Can/Should a State Legislature Stop Funding Gender Studies? | National Review


Finally, a political backlash is building against the politicization of state universities, nearly all of which have been colonized by leftist zealots. The curriculum is littered with a variety of “studies” programs that are far more about imparting a sense of grievance than about teaching a body of knowledge.

A legislator in Wyoming decided that the “gender studies” program at the University of Wyoming was not something that her constituents should have to fund and therefore introduced a bill that would prevent state money from supporting it. That bill did not pass, but it stirred up a good deal of controversy. In today’s Martin Center article, Professor Scott Yenor of Boise State University writes about the fight over funding gender studies.

Yenor sets out the conflicting arguments, beginning with the opponents. He writes that, “Some hold that every legislative look under the hood at the universities is a violation of academic freedom and the constitutional protection of free speech. The Foundation for Individual Rights in Education (FIRE), among many others, claimed that Steinmetz’s amendment amounts to a ‘curricular ban,’ which, according to the Supreme Court is unconstitutional in higher education. ‘By not funding and thereby shutting down’ courses and activities related to gender studies, FIRE argued in a press release, ‘the amendment functions as a curricular ban on that topic and would limit academic discussion of gender in any class.’ Similarly, the Chronicle of Higher Education thinks it ‘dangerous ground’ to target such programs for defunding.”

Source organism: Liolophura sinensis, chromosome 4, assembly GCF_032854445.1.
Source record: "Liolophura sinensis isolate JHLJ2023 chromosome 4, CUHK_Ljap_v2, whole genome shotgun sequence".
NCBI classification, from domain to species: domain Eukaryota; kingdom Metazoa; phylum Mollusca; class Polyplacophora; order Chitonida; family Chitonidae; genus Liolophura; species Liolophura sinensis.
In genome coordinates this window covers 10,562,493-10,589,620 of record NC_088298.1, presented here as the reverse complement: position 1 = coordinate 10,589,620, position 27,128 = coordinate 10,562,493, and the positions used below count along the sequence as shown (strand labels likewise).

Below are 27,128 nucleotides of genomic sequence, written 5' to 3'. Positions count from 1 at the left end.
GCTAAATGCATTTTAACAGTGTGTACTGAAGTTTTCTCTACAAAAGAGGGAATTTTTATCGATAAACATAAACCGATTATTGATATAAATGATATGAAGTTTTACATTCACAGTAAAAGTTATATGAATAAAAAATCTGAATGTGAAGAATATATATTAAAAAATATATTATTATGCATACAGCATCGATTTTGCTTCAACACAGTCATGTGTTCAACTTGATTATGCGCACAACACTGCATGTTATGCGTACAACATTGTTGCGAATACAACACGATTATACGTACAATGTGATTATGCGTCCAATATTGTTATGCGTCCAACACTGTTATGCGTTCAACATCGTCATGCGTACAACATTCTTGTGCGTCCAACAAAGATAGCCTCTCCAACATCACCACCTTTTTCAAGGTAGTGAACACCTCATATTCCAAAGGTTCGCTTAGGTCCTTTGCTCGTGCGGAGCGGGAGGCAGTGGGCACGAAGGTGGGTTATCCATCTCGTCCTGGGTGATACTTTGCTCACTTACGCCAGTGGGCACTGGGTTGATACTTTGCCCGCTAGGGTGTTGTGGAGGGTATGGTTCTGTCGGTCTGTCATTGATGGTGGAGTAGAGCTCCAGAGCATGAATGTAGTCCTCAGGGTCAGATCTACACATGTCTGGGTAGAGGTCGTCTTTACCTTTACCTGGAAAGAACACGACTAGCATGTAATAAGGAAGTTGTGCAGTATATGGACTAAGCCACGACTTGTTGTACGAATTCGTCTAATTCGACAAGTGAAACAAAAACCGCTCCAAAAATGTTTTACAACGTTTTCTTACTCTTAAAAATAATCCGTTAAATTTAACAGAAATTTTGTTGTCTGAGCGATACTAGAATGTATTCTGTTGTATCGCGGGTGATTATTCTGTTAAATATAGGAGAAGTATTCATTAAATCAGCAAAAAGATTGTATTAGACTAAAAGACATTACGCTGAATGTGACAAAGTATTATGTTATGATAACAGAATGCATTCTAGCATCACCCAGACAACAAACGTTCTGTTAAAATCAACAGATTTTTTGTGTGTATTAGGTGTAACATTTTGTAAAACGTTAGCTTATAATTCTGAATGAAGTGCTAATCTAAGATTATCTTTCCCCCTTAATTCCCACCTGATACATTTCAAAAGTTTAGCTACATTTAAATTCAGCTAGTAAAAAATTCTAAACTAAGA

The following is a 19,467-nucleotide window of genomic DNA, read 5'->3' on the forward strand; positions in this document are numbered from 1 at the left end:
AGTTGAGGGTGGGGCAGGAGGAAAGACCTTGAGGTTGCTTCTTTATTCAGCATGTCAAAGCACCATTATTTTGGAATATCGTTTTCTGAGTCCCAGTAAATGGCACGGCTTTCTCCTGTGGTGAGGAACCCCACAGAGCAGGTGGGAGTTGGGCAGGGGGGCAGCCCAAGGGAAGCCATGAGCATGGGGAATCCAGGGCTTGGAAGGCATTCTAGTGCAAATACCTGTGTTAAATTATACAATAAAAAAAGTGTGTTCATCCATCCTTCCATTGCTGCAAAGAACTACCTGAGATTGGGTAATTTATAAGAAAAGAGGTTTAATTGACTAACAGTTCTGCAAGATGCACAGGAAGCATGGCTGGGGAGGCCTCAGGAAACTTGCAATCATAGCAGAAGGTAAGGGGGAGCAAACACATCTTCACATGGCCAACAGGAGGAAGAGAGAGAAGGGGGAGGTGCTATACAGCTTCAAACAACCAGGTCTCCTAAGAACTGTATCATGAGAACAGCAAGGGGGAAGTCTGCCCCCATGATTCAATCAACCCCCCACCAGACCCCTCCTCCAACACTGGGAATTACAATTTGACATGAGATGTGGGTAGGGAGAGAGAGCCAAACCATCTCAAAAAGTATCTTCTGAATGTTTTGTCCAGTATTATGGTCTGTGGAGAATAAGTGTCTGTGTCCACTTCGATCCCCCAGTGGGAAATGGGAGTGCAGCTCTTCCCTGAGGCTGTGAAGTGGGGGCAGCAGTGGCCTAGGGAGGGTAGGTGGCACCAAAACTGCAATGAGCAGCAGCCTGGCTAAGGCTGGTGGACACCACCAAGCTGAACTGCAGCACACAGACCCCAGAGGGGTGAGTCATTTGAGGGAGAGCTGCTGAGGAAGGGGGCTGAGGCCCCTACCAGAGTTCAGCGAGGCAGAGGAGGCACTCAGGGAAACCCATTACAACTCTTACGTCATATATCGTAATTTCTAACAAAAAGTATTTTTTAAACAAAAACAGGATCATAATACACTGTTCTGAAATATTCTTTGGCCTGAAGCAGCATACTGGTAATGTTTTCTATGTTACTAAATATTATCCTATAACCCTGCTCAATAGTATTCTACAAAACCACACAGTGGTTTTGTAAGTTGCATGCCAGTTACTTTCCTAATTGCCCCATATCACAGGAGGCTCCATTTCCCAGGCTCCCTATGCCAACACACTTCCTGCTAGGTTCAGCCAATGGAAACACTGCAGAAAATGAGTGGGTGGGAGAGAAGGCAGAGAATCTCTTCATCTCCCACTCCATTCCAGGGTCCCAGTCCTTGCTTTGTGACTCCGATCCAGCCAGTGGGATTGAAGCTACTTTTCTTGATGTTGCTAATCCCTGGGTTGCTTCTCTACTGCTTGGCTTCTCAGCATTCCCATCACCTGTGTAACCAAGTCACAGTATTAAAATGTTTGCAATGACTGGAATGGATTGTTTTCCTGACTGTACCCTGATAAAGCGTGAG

But is this really dangerous? Yenor thinks not.

He argues that, “The state legislature is well within its powers to set academic priorities. Indeed, that is its duty.  Wyoming statute holds that the legislature ‘shall appropriate monies’ and ‘specify the purposes for which the monies are intended or may be used.’ Such a power would also include the power to also say what monies may not be used for. Legislatures can undertake reform of universities as a whole, when universities are promoting aggressive ideologies deeply harmful to society, as I have argued previously.  It would be insane to think that a legislature must fund universities or programs contrary to our nation’s principles, such as funding or promoting a university that advocates for the spread of communism or fascism.”

So, is it an attack on academic freedom of good stewardship of limited state resources?

I think it’s worth noting that if university officials hadn’t allowed overtly ideological programs to take root and permitted faculty members to use their courses as platforms for their opinion-mongering, this wouldn’t be an issue.

George Leef is the the director of editorial content at the James G. Martin Center for Academic Renewal.





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Tony Beasley
Tony Beasley writes for the Local News, US and the World Section of ANH.